Q: Is it legal in MD to acquire a property via "subject to" instead of assuming a mortgage?
The owner would still have the mortgage in their name, but title would transfer to me and I would continue paying the original mortgage.
A: There is just about a certainty that the seller’s mortgage note and deed of trust contain a due on sale clause. The seller would be creating a fraud on the bank... But, no worries. I doubt your deed would be accepted for filing, and, if it was, the lender would simply foreclose wiping you out.
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A: Of course it's legal, but assumable mortgages are almost as rare as the dodo bird (which is extinct). You'd have to carefully read the terms of the owner's mortgage to determine if it is assumable, and if the new owner must still meet the lender's approval. Even rarer are mortgages that are "subject to" the property without personal liability of the owner. Those effectively do not exist except in extraordinary scenarios--and not in residential mortgages. If title to a mortgaged property is transferred by the owner to someone else completely, then there is a standard due-on-sale clause that accelerates the mortgage balance becoming due at once. There are exceptions to this in certain specific transfers, such as when the owner who owes the mortgage balance adds their spouse or possibly their child to the title along with them, or the owner dies and the property is inherited by the owner's heirs. Inherited property is by law "subject to" any existing mortgage and the heirs can simply take title and continue to pay the mortgage balance. If you are planning to either sell or buy a property that is mortgaged, under terms that leave the mortgage in place, you had better read the mortgage provisions very carefully--get a legal opinion--before doing so, as well as call the mortgage holder. Even where the mortgage language does not permit transfer of title without paying off the balance, the lender on the mortgage could agree to qualify the buyer to become liable on the mortgage balance.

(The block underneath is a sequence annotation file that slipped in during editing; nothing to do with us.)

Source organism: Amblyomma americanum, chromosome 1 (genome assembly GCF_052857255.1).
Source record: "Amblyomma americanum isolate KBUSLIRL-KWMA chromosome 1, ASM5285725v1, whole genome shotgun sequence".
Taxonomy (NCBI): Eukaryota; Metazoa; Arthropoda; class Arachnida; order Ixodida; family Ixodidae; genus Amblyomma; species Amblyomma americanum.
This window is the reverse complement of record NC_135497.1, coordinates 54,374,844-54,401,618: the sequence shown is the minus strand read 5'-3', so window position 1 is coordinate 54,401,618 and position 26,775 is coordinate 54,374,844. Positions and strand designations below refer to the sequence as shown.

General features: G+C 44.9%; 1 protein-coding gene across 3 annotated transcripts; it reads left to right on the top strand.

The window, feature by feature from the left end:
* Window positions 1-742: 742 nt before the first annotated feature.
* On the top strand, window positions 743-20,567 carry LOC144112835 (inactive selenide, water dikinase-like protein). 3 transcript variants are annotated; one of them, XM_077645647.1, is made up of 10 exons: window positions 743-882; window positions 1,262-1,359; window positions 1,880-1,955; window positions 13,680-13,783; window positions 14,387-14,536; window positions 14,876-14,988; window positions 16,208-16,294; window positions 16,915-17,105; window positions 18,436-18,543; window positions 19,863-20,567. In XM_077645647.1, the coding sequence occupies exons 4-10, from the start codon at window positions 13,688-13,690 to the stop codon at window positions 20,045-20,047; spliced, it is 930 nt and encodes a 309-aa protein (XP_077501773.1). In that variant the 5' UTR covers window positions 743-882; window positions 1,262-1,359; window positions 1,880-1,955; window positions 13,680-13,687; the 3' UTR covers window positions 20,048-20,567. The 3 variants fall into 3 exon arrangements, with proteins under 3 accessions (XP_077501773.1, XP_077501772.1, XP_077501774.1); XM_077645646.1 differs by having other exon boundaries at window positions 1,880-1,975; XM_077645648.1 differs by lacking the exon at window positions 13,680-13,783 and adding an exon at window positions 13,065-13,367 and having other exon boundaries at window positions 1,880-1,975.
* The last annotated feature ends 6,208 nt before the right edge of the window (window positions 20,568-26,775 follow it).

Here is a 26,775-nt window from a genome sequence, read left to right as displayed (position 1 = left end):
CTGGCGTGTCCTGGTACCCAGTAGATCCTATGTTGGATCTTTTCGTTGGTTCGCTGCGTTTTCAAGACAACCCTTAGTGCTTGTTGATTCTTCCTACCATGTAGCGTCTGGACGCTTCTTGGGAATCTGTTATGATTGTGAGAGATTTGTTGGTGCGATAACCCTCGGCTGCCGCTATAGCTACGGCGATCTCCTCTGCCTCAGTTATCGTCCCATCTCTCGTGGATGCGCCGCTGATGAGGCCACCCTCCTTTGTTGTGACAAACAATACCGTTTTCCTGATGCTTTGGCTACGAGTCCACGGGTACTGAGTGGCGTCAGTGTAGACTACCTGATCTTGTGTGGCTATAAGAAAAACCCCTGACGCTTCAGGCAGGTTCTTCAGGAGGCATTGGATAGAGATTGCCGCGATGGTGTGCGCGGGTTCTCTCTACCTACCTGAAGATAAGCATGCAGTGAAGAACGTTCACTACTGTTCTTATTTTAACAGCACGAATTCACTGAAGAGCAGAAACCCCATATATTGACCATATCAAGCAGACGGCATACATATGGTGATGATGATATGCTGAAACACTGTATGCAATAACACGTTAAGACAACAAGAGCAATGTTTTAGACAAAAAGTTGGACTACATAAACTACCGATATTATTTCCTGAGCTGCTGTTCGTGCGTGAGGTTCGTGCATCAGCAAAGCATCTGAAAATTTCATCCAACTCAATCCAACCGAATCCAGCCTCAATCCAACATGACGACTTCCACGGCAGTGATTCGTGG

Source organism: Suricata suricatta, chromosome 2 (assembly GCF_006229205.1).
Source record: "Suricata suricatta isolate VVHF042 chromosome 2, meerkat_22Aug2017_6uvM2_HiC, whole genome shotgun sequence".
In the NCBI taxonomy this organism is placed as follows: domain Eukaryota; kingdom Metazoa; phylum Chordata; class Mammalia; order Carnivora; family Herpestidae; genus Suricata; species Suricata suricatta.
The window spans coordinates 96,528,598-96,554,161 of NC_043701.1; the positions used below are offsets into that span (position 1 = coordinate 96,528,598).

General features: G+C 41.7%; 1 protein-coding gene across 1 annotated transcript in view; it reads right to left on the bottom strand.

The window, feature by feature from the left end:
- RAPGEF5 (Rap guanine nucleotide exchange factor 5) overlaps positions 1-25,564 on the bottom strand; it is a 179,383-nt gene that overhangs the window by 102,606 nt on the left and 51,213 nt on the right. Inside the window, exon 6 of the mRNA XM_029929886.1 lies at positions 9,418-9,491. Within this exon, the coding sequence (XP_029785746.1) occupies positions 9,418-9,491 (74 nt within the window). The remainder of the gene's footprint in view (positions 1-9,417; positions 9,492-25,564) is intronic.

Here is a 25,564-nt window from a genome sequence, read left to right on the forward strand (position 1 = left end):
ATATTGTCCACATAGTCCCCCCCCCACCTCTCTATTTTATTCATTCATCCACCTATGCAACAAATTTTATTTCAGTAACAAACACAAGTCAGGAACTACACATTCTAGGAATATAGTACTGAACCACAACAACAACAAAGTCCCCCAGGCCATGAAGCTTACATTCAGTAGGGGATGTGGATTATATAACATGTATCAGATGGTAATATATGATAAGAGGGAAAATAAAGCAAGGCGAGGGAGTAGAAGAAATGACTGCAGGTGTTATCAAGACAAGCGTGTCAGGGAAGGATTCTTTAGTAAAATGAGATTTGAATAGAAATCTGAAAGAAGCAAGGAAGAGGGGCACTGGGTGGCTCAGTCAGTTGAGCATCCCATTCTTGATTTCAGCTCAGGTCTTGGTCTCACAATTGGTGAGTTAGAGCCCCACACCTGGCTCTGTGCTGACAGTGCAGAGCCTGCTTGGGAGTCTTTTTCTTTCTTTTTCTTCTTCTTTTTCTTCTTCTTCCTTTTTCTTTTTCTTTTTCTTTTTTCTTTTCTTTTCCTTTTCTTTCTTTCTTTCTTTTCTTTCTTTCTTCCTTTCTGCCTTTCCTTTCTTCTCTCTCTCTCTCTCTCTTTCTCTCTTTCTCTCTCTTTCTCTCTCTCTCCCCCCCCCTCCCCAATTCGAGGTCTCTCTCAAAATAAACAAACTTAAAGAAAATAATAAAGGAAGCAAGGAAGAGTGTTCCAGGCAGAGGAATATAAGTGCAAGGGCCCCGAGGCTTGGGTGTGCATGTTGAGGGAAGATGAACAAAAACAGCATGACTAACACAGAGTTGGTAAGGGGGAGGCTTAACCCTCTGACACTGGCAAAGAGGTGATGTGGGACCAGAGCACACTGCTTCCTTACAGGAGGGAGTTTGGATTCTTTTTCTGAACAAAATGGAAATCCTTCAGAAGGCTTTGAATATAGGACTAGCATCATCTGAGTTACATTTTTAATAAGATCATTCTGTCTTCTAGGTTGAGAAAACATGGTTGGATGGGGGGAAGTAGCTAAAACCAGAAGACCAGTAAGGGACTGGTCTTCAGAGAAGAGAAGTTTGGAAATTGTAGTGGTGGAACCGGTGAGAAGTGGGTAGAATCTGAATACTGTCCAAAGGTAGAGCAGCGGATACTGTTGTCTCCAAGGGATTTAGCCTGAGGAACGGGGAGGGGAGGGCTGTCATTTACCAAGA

Cedulie Renee Laumann agrees with this answer
Most mortgages ("Deeds of Trust") have a clause that prevents property from being transferred without paying off the mortgage. As another attorney notes, if someone tries to transfer without paying off the mortgage the lender usually has the right to exercise something called a "due on sale" clause, which basically means the entire loan becomes instantly due.
Only a few exceptions exist (for instance, when the primary owner dies and their home is transferred to their child out of the estate).
Both buyer and seller should seek legal counsel if approached with this kind of suggested set-up.
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